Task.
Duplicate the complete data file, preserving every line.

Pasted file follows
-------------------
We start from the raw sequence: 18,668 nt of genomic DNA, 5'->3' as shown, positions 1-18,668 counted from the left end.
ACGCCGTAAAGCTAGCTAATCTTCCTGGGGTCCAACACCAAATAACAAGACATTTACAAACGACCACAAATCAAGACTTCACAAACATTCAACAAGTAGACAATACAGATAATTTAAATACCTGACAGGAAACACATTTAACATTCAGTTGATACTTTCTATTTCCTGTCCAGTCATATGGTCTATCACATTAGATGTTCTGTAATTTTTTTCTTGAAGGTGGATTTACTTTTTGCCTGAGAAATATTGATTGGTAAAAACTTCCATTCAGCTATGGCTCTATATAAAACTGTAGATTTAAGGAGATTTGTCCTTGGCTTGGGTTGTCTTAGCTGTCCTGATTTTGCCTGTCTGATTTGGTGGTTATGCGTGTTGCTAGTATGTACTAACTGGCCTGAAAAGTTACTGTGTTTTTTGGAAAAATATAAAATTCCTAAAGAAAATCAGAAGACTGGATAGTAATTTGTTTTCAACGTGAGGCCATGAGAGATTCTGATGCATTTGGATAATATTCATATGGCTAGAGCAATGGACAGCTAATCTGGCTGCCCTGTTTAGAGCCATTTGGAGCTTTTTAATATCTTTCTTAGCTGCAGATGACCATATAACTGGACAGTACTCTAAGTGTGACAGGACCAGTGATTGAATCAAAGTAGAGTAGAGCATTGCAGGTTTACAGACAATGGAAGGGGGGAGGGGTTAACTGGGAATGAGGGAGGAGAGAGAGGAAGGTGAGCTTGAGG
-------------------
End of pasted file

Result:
We start from the raw sequence: 18,668 nt of genomic DNA, 5'->3' as shown, positions 1-18,668 counted from the left end.
ACGCCGTAAAGCTAGCTAATCTTCCTGGGGTCCAACACCAAATAACAAGACATTTACAAACGACCACAAATCAAGACTTCACAAACATTCAACAAGTAGACAATACAGATAATTTAAATACCTGACAGGAAACACATTTAACATTCAGTTGATACTTTCTATTTCCTGTCCAGTCATATGGTCTATCACATTAGATGTTCTGTAATTTTTTTCTTGAAGGTGGATTTACTTTTTGCCTGAGAAATATTGATTGGTAAAAACTTCCATTCAGCTATGGCTCTATATAAAACTGTAGATTTAAGGAGATTTGTCCTTGGCTTGGGTTGTCTTAGCTGTCCTGATTTTGCCTGTCTGATTTGGTGGTTATGCGTGTTGCTAGTATGTACTAACTGGCCTGAAAAGTTACTGTGTTTTTTGGAAAAATATAAAATTCCTAAAGAAAATCAGAAGACTGGATAGTAATTTGTTTTCAACGTGAGGCCATGAGAGATTCTGATGCATTTGGATAATATTCATATGGCTAGAGCAATGGACAGCTAATCTGGCTGCCCTGTTTAGAGCCATTTGGAGCTTTTTAATATCTTTCTTAGCTGCAGATGACCATATAACTGGACAGTACTCTAAGTGTGACAGGACCAGTGATTGAATCAAAGTAGAGTAGAGCATTGCAGGTTTACAGACAATGGAAGGGGGGAGGGGTTAACTGGGAATGAGGGAGGAGAGAGAGGAAGGTGAGCTTGAGG